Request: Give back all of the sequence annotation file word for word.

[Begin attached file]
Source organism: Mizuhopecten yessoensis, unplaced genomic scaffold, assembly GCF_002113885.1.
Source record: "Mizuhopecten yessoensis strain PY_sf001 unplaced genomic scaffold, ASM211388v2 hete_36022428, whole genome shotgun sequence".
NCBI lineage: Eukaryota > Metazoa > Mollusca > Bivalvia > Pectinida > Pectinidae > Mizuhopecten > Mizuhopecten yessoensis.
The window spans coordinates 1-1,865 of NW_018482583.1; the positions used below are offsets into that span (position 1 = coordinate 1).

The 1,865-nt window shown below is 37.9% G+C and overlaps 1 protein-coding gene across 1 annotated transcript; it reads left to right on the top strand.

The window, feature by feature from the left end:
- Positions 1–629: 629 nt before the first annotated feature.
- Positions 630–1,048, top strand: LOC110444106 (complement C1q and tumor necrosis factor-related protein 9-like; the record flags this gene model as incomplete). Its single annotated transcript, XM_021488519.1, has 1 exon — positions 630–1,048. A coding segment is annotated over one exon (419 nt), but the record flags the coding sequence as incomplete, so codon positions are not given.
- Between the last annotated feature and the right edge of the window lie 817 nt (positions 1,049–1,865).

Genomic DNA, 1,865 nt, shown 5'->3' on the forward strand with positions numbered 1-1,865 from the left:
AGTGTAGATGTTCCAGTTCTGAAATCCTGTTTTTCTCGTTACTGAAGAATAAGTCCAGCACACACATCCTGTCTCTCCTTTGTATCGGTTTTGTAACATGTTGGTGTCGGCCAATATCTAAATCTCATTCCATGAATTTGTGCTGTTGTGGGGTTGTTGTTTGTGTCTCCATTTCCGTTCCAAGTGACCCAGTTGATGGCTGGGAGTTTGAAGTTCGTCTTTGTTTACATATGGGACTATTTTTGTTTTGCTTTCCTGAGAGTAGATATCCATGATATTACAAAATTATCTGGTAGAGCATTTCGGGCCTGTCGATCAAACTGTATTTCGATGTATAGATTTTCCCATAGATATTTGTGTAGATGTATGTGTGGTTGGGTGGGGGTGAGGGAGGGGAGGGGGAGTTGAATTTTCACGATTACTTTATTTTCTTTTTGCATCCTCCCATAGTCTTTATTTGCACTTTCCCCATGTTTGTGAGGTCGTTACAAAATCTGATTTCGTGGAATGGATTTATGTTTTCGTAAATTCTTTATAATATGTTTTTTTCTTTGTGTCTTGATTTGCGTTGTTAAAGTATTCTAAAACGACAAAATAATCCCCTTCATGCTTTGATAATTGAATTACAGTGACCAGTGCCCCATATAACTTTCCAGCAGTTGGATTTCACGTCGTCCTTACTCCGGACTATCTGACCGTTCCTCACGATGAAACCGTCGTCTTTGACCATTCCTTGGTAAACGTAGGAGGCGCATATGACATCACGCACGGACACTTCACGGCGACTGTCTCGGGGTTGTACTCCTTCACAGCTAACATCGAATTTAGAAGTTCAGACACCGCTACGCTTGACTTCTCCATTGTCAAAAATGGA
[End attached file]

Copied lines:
Source organism: Mizuhopecten yessoensis, unplaced genomic scaffold, assembly GCF_002113885.1.
Source record: "Mizuhopecten yessoensis strain PY_sf001 unplaced genomic scaffold, ASM211388v2 hete_36022428, whole genome shotgun sequence".
NCBI lineage: Eukaryota > Metazoa > Mollusca > Bivalvia > Pectinida > Pectinidae > Mizuhopecten > Mizuhopecten yessoensis.
The window spans coordinates 1-1,865 of NW_018482583.1; the positions used below are offsets into that span (position 1 = coordinate 1).

The 1,865-nt window shown below is 37.9% G+C and overlaps 1 protein-coding gene across 1 annotated transcript; it reads left to right on the top strand.

The window, feature by feature from the left end:
- Positions 1–629: 629 nt before the first annotated feature.
- Positions 630–1,048, top strand: LOC110444106 (complement C1q and tumor necrosis factor-related protein 9-like; the record flags this gene model as incomplete). Its single annotated transcript, XM_021488519.1, has 1 exon — positions 630–1,048. A coding segment is annotated over one exon (419 nt), but the record flags the coding sequence as incomplete, so codon positions are not given.
- Between the last annotated feature and the right edge of the window lie 817 nt (positions 1,049–1,865).

Genomic DNA, 1,865 nt, shown 5'->3' on the forward strand with positions numbered 1-1,865 from the left:
AGTGTAGATGTTCCAGTTCTGAAATCCTGTTTTTCTCGTTACTGAAGAATAAGTCCAGCACACACATCCTGTCTCTCCTTTGTATCGGTTTTGTAACATGTTGGTGTCGGCCAATATCTAAATCTCATTCCATGAATTTGTGCTGTTGTGGGGTTGTTGTTTGTGTCTCCATTTCCGTTCCAAGTGACCCAGTTGATGGCTGGGAGTTTGAAGTTCGTCTTTGTTTACATATGGGACTATTTTTGTTTTGCTTTCCTGAGAGTAGATATCCATGATATTACAAAATTATCTGGTAGAGCATTTCGGGCCTGTCGATCAAACTGTATTTCGATGTATAGATTTTCCCATAGATATTTGTGTAGATGTATGTGTGGTTGGGTGGGGGTGAGGGAGGGGAGGGGGAGTTGAATTTTCACGATTACTTTATTTTCTTTTTGCATCCTCCCATAGTCTTTATTTGCACTTTCCCCATGTTTGTGAGGTCGTTACAAAATCTGATTTCGTGGAATGGATTTATGTTTTCGTAAATTCTTTATAATATGTTTTTTTCTTTGTGTCTTGATTTGCGTTGTTAAAGTATTCTAAAACGACAAAATAATCCCCTTCATGCTTTGATAATTGAATTACAGTGACCAGTGCCCCATATAACTTTCCAGCAGTTGGATTTCACGTCGTCCTTACTCCGGACTATCTGACCGTTCCTCACGATGAAACCGTCGTCTTTGACCATTCCTTGGTAAACGTAGGAGGCGCATATGACATCACGCACGGACACTTCACGGCGACTGTCTCGGGGTTGTACTCCTTCACAGCTAACATCGAATTTAGAAGTTCAGACACCGCTACGCTTGACTTCTCCATTGTCAAAAATGGA